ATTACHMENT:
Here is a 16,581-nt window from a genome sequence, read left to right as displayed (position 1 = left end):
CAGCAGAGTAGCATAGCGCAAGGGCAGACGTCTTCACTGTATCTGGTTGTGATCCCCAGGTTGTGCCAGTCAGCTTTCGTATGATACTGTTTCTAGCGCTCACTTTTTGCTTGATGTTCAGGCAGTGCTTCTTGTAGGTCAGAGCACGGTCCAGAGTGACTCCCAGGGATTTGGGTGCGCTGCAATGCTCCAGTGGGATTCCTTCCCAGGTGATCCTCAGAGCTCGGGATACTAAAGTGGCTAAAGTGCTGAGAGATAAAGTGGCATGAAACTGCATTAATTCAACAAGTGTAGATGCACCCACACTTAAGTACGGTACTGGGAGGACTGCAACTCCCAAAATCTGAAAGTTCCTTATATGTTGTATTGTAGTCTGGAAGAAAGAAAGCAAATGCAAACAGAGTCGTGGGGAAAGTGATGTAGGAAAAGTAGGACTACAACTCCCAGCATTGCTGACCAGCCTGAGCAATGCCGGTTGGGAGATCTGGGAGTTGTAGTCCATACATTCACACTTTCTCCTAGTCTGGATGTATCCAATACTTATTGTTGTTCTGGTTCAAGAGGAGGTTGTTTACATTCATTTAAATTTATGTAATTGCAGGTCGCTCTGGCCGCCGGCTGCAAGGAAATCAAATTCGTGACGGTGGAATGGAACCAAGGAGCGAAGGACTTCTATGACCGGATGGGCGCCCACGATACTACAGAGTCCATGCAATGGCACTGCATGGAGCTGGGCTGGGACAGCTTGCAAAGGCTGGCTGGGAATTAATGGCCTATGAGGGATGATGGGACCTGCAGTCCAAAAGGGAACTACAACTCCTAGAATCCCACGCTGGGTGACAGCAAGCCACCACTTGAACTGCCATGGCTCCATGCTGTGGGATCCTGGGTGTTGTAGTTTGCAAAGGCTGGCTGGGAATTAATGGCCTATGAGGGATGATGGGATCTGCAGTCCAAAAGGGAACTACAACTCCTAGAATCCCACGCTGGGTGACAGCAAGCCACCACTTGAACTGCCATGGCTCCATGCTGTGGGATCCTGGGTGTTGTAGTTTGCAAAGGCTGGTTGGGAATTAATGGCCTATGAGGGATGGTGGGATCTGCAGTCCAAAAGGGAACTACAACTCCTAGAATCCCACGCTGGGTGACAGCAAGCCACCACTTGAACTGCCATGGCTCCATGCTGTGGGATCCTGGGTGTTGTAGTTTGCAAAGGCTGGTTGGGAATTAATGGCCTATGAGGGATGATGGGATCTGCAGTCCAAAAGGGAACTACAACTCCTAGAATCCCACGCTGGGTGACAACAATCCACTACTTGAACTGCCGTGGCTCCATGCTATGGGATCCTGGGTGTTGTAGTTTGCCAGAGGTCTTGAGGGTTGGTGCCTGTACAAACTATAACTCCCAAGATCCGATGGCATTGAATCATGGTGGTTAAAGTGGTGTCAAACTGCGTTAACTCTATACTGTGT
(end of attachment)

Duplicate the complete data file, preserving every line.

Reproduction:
Here is a 16,581-nt window from a genome sequence, read left to right as displayed (position 1 = left end):
CAGCAGAGTAGCATAGCGCAAGGGCAGACGTCTTCACTGTATCTGGTTGTGATCCCCAGGTTGTGCCAGTCAGCTTTCGTATGATACTGTTTCTAGCGCTCACTTTTTGCTTGATGTTCAGGCAGTGCTTCTTGTAGGTCAGAGCACGGTCCAGAGTGACTCCCAGGGATTTGGGTGCGCTGCAATGCTCCAGTGGGATTCCTTCCCAGGTGATCCTCAGAGCTCGGGATACTAAAGTGGCTAAAGTGCTGAGAGATAAAGTGGCATGAAACTGCATTAATTCAACAAGTGTAGATGCACCCACACTTAAGTACGGTACTGGGAGGACTGCAACTCCCAAAATCTGAAAGTTCCTTATATGTTGTATTGTAGTCTGGAAGAAAGAAAGCAAATGCAAACAGAGTCGTGGGGAAAGTGATGTAGGAAAAGTAGGACTACAACTCCCAGCATTGCTGACCAGCCTGAGCAATGCCGGTTGGGAGATCTGGGAGTTGTAGTCCATACATTCACACTTTCTCCTAGTCTGGATGTATCCAATACTTATTGTTGTTCTGGTTCAAGAGGAGGTTGTTTACATTCATTTAAATTTATGTAATTGCAGGTCGCTCTGGCCGCCGGCTGCAAGGAAATCAAATTCGTGACGGTGGAATGGAACCAAGGAGCGAAGGACTTCTATGACCGGATGGGCGCCCACGATACTACAGAGTCCATGCAATGGCACTGCATGGAGCTGGGCTGGGACAGCTTGCAAAGGCTGGCTGGGAATTAATGGCCTATGAGGGATGATGGGACCTGCAGTCCAAAAGGGAACTACAACTCCTAGAATCCCACGCTGGGTGACAGCAAGCCACCACTTGAACTGCCATGGCTCCATGCTGTGGGATCCTGGGTGTTGTAGTTTGCAAAGGCTGGCTGGGAATTAATGGCCTATGAGGGATGATGGGATCTGCAGTCCAAAAGGGAACTACAACTCCTAGAATCCCACGCTGGGTGACAGCAAGCCACCACTTGAACTGCCATGGCTCCATGCTGTGGGATCCTGGGTGTTGTAGTTTGCAAAGGCTGGTTGGGAATTAATGGCCTATGAGGGATGGTGGGATCTGCAGTCCAAAAGGGAACTACAACTCCTAGAATCCCACGCTGGGTGACAGCAAGCCACCACTTGAACTGCCATGGCTCCATGCTGTGGGATCCTGGGTGTTGTAGTTTGCAAAGGCTGGTTGGGAATTAATGGCCTATGAGGGATGATGGGATCTGCAGTCCAAAAGGGAACTACAACTCCTAGAATCCCACGCTGGGTGACAACAATCCACTACTTGAACTGCCGTGGCTCCATGCTATGGGATCCTGGGTGTTGTAGTTTGCCAGAGGTCTTGAGGGTTGGTGCCTGTACAAACTATAACTCCCAAGATCCGATGGCATTGAATCATGGTGGTTAAAGTGGTGTCAAACTGCGTTAACTCTATACTGTGT